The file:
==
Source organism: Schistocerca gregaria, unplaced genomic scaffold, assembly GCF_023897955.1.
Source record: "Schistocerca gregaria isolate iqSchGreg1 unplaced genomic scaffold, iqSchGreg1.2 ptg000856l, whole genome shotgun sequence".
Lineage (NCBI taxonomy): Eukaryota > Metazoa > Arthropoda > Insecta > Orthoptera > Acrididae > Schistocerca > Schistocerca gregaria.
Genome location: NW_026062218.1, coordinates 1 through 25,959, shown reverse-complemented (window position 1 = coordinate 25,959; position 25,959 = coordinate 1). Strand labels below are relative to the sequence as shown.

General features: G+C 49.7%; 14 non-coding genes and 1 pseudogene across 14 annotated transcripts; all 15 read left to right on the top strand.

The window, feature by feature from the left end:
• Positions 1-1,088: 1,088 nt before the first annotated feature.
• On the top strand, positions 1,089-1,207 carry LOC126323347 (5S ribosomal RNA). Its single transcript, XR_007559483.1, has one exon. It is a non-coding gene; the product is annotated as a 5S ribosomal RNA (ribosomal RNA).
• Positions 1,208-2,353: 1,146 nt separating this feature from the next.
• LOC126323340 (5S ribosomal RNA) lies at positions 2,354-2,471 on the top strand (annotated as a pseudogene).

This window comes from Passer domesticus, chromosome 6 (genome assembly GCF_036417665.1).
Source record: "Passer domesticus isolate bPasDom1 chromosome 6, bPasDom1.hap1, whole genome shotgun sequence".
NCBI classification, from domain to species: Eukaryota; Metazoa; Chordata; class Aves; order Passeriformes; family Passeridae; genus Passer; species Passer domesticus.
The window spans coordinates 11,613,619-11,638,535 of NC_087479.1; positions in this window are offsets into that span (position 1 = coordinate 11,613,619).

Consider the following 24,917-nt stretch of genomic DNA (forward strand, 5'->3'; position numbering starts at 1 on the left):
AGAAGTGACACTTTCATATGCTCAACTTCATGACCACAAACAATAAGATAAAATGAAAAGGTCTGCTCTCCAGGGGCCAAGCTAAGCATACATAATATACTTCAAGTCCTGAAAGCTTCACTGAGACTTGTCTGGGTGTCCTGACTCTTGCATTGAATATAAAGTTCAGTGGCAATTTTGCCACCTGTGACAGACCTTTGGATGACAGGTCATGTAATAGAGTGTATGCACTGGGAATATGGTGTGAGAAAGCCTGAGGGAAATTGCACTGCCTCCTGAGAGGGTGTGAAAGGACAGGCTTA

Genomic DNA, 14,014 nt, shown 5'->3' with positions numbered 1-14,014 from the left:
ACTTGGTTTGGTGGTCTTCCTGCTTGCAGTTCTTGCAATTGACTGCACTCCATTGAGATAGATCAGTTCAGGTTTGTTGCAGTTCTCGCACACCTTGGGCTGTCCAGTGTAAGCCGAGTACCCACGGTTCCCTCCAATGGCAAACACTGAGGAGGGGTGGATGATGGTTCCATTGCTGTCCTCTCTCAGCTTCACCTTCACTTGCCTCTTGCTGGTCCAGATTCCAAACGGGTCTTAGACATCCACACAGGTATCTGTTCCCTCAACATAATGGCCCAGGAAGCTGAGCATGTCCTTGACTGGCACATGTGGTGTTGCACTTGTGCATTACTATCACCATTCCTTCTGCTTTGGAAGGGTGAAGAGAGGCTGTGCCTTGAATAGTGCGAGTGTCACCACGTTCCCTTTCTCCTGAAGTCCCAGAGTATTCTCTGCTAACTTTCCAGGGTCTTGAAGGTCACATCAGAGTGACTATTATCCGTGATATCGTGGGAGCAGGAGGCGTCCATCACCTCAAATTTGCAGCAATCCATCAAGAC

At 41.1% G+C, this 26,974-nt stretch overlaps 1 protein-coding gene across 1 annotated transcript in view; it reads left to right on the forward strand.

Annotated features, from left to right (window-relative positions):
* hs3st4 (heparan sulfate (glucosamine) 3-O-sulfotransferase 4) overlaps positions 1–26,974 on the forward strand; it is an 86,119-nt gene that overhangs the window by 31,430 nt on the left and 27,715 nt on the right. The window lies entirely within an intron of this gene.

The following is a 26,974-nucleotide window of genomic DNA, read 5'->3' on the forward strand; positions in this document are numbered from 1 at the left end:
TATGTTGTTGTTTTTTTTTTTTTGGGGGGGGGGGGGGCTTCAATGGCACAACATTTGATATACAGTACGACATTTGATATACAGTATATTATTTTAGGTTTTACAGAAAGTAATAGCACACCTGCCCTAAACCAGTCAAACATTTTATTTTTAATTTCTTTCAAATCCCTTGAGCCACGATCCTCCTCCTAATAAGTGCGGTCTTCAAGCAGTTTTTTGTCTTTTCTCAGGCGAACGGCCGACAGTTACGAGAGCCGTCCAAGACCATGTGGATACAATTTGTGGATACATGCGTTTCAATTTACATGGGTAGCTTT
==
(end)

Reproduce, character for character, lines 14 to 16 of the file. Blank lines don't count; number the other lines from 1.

The window spans coordinates 11,613,619-11,638,535 of NC_087479.1; positions in this window are offsets into that span (position 1 = coordinate 11,613,619).

Consider the following 24,917-nt stretch of genomic DNA (forward strand, 5'->3'; position numbering starts at 1 on the left):
AGAAGTGACACTTTCATATGCTCAACTTCATGACCACAAACAATAAGATAAAATGAAAAGGTCTGCTCTCCAGGGGCCAAGCTAAGCATACATAATATACTTCAAGTCCTGAAAGCTTCACTGAGACTTGTCTGGGTGTCCTGACTCTTGCATTGAATATAAAGTTCAGTGGCAATTTTGCCACCTGTGACAGACCTTTGGATGACAGGTCATGTAATAGAGTGTATGCACTGGGAATATGGTGTGAGAAAGCCTGAGGGAAATTGCACTGCCTCCTGAGAGGGTGTGAAAGGACAGGCTTA